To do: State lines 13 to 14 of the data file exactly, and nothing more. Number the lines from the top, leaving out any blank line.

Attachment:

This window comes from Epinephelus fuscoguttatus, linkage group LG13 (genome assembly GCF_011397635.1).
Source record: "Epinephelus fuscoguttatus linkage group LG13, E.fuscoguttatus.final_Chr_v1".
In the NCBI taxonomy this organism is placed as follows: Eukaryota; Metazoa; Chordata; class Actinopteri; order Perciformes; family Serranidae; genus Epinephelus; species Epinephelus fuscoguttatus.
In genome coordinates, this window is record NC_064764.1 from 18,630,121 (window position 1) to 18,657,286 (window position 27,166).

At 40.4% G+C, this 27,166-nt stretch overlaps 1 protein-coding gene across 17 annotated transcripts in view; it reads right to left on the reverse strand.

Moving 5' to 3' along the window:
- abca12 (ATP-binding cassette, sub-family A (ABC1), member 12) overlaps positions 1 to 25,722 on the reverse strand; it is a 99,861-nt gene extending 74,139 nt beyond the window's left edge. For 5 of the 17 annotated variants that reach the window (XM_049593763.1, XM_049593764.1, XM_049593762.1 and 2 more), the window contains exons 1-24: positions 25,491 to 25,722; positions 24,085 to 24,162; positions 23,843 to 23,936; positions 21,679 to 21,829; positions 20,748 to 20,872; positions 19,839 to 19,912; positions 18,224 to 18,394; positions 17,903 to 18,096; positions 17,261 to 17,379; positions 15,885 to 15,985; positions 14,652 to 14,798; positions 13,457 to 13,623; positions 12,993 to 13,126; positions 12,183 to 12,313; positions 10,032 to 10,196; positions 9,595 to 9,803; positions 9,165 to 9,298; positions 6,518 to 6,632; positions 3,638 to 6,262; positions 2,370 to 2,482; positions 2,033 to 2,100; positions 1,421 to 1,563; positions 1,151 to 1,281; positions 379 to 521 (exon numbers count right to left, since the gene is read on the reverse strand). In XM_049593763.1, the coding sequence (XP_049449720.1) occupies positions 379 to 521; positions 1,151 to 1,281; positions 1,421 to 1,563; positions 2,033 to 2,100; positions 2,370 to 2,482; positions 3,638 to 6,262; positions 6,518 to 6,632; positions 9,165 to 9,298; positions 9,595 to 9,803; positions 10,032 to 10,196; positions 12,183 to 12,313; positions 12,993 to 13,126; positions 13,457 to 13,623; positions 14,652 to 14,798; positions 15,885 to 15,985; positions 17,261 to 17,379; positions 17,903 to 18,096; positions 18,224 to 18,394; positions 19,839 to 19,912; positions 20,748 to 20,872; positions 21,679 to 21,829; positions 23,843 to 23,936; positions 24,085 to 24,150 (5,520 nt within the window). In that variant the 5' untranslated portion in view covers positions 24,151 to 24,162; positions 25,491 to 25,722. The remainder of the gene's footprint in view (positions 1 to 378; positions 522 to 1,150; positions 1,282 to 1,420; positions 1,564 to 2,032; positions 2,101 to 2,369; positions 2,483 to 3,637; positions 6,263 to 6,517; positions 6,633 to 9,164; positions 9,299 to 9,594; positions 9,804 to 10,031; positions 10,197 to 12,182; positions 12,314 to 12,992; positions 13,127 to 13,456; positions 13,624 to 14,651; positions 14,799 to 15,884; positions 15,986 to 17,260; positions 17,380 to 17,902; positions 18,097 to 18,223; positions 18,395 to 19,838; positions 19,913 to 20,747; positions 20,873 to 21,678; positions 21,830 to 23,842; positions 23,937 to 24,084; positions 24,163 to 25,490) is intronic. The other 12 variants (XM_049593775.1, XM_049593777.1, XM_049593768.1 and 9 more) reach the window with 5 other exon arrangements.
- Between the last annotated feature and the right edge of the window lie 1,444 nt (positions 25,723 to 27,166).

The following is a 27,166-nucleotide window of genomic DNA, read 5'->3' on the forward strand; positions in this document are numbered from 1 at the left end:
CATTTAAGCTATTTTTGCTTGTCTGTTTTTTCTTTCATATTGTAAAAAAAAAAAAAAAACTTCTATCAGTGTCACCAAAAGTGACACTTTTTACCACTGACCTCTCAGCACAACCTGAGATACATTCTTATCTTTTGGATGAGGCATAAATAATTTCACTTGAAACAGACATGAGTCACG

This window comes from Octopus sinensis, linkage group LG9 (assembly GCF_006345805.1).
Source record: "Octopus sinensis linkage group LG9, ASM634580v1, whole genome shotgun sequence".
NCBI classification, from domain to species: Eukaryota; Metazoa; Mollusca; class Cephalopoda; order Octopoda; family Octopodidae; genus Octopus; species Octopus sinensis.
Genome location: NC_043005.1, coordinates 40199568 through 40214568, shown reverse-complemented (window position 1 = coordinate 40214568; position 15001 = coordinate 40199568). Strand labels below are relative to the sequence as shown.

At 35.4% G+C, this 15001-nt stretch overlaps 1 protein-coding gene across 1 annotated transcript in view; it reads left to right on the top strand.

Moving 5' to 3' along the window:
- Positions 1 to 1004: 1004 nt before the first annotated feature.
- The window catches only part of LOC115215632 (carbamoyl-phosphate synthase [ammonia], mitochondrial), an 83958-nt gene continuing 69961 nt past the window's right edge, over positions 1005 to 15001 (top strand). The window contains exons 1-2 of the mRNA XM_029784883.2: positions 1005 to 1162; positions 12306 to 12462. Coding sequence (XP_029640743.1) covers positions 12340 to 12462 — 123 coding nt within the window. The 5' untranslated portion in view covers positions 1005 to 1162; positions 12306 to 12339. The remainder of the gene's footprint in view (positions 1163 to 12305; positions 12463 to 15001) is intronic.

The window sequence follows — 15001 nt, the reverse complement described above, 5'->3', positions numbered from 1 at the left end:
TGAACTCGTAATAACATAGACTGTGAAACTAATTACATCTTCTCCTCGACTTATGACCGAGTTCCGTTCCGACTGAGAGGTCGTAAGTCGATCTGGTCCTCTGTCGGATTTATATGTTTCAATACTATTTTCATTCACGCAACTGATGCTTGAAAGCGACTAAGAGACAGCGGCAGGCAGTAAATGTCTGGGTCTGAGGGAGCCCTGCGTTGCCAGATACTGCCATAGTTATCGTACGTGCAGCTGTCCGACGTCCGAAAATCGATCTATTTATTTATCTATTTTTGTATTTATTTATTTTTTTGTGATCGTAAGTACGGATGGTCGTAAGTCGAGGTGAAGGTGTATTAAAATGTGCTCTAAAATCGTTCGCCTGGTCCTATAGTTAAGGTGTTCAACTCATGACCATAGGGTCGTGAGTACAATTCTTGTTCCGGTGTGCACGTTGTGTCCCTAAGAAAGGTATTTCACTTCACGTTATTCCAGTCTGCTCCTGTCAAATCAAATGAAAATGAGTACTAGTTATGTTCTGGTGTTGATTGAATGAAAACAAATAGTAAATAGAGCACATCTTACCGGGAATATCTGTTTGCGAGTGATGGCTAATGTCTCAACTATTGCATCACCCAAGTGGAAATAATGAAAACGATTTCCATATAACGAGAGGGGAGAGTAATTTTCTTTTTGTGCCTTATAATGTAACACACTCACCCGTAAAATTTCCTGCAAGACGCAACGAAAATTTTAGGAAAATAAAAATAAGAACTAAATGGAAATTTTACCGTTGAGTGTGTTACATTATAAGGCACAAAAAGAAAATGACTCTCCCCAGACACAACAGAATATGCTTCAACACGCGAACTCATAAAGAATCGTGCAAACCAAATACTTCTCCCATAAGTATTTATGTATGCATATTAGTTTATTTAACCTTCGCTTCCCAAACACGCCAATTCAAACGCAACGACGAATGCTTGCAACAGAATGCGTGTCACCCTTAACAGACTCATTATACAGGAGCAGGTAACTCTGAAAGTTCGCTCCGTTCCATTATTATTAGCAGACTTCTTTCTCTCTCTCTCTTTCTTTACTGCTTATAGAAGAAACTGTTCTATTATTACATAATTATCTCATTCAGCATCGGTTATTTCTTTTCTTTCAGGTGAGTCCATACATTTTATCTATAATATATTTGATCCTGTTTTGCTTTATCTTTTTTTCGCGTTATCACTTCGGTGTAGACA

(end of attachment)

NCBI classification, from domain to species: Eukaryota; Metazoa; Mollusca; class Cephalopoda; order Octopoda; family Octopodidae; genus Octopus; species Octopus sinensis.
Genome location: NC_043005.1, coordinates 40199568 through 40214568, shown reverse-complemented (window position 1 = coordinate 40214568; position 15001 = coordinate 40199568). Strand labels below are relative to the sequence as shown.